In the city
More and more wildlife is found in the city
Under pressure from a changing countryside, much of our wildlife has now found a welcoming home in our towns and cities
From foxes to peregrine falcons – it’s amazing what you can discover
Wildlife has adapted to our city habits turning office blocks into nest sites and rubbish bins into food sources
- Gardens, parks and allotments provide greens spaces with a variety of wild and cultivated plants that is wider than that found in much of the countryside
Brownfields and green fields
Brownfield sites are the name given to former industrial spaces. When people abandon these places wildlife quickly moves in. They make excellent growing conditions for plants such docks, teasels and dandelions.
The absence of people from brownfield sites leaves them as tranquil havens and great places for common lizards and slow worms to bask in. Dragonflies, butterflies and rare bees also forage among abandoned buildings and wasteland.
Plymouth, Exeter, Barnstaple and Torbay contain excellent green infrastructure – networks of parks, allotments, churchyards, railway sidings and water ways. In recent years their common urban mammals such as foxes and hedgehogs have been joined by new urban migrants including badgers and roe deer.
Many people do not think of cities as wildlife rich areas, but our parks, gardens and other green spaces provide excellent habitats for a range of species.Exeter Wild City
What does your garden grow?
Gardens are vital resources for wildlife. By doing simple things – putting out food, digging a pond, making nest boxes and letting areas go wild – it’s possible to attract a dazzling array of birds, insects and other animals to your patch.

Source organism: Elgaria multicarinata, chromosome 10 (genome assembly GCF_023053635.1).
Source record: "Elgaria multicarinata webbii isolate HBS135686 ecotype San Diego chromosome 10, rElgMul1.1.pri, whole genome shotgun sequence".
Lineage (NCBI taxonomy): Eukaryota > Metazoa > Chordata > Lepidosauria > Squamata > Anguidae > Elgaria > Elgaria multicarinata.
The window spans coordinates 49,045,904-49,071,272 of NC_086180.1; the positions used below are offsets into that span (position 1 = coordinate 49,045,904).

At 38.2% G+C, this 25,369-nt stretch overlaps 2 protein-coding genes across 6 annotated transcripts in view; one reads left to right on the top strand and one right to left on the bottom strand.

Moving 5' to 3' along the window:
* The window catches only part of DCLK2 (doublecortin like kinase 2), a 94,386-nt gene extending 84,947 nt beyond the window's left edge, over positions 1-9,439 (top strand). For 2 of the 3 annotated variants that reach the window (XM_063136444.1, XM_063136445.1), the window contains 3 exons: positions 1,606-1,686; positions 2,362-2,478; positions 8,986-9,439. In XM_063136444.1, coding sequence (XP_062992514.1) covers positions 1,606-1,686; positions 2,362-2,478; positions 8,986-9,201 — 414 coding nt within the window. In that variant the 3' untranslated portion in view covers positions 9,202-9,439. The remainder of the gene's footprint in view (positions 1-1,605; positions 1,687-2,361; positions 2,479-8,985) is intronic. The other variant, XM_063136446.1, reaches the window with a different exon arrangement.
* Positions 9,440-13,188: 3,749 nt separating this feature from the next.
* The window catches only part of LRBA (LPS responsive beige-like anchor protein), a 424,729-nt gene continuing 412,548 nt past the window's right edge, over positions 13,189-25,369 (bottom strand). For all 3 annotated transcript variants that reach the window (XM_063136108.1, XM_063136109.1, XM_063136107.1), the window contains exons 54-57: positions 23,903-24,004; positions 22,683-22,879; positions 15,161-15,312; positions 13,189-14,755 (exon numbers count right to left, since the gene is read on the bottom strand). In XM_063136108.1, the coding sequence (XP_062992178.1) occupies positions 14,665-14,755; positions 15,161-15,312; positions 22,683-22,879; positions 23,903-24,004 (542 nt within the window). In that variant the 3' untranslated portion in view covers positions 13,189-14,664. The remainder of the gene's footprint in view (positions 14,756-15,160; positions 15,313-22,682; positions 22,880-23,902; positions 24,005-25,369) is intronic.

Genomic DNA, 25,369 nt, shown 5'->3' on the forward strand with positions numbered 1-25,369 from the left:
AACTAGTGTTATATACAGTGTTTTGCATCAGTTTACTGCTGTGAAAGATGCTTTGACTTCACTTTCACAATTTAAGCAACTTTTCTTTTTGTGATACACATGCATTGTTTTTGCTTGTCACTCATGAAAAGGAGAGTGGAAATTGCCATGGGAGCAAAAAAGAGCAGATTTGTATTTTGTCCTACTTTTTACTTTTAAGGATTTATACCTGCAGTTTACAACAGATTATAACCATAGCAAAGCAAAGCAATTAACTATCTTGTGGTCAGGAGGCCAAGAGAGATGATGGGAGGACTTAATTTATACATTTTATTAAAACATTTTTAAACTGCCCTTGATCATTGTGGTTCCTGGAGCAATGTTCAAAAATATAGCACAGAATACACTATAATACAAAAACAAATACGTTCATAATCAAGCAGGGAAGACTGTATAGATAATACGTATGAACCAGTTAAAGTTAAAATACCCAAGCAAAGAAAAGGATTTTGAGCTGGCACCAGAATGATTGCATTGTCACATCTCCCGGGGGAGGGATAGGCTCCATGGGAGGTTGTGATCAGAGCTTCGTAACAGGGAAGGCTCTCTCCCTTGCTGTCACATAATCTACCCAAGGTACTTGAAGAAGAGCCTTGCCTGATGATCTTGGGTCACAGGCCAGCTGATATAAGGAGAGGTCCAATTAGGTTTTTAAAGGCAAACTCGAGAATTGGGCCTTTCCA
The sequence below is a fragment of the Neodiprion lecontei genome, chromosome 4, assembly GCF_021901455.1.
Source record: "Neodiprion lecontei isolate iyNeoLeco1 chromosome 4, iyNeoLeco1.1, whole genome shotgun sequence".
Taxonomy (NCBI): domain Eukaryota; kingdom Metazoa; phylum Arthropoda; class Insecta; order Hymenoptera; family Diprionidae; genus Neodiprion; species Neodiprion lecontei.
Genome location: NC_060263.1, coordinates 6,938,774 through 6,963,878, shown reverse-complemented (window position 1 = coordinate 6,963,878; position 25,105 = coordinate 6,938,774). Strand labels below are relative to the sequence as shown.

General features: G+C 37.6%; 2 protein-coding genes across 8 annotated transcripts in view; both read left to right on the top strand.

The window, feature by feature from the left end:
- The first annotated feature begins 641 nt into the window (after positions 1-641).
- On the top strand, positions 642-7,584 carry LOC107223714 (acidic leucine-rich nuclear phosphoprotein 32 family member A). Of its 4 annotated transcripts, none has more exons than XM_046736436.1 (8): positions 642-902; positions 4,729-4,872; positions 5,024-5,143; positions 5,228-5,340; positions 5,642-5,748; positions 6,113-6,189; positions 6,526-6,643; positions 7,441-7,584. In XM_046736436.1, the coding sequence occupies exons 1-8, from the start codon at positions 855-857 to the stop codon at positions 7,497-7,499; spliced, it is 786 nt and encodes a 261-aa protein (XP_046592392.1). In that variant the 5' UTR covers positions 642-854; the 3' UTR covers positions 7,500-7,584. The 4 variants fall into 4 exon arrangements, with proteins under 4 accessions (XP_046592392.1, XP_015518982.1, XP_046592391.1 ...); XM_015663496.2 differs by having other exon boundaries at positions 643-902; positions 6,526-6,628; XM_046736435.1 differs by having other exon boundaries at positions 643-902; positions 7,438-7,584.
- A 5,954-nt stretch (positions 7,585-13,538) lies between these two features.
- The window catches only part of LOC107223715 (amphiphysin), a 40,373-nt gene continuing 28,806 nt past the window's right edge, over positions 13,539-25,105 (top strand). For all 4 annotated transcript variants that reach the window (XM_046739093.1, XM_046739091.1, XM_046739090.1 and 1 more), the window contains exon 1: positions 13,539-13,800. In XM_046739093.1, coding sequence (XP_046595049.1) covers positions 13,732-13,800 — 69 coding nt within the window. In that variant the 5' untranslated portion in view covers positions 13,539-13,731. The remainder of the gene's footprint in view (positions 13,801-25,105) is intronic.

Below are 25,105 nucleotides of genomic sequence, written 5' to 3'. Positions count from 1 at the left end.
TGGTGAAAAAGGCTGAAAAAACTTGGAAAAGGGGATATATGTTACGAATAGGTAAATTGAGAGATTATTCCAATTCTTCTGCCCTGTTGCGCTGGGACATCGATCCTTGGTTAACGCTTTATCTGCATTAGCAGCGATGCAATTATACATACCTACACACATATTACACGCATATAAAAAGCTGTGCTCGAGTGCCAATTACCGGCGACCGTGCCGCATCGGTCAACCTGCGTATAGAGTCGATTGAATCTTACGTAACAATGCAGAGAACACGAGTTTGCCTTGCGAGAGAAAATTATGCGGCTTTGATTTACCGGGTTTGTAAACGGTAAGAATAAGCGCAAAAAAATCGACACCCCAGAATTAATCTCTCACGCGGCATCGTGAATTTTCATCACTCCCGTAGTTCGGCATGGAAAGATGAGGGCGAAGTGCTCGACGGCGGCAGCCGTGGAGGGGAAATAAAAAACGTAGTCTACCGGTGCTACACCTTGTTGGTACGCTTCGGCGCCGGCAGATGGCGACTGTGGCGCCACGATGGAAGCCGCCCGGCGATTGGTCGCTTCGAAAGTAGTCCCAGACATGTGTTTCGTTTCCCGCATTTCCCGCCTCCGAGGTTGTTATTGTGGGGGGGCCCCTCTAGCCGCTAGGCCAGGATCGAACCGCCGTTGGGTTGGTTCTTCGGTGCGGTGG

Your garden can be a window on to local wildlife. A garden is the place to experience red admirals and bumblebees foraging in a flower border; goldfinches and great tits visiting bird feeders; and common frogs and grass snakes exploring the surface of a pond.
At night the list of garden creatures will change. Tawny owls hunt, while bats search out the many moths that feed on the nectar of garden plants including jasmine and nicotiana.
Devon Wildlife Trust’s own Cricklepit Mill, in the heart of Exeter, is a great place to start to appreciate the potential and diversity of an urban wildlife garden. More than 140 different plants grow there, while kingfishers, dippers, grey wagtails and otters frequently use its stream.
Working for urban wildlife
We’ve been working with Exeter City Council to nurture urban wildlife and wild places since 2008.
Discover more about the wildflower meadows, community orchards and other work of Exeter Wild City.
Find out more about a species you've seen
Become a member and support our work
The vital work we do for nature depends on the support of people who care about the future of Devon’s wildlife and wild places.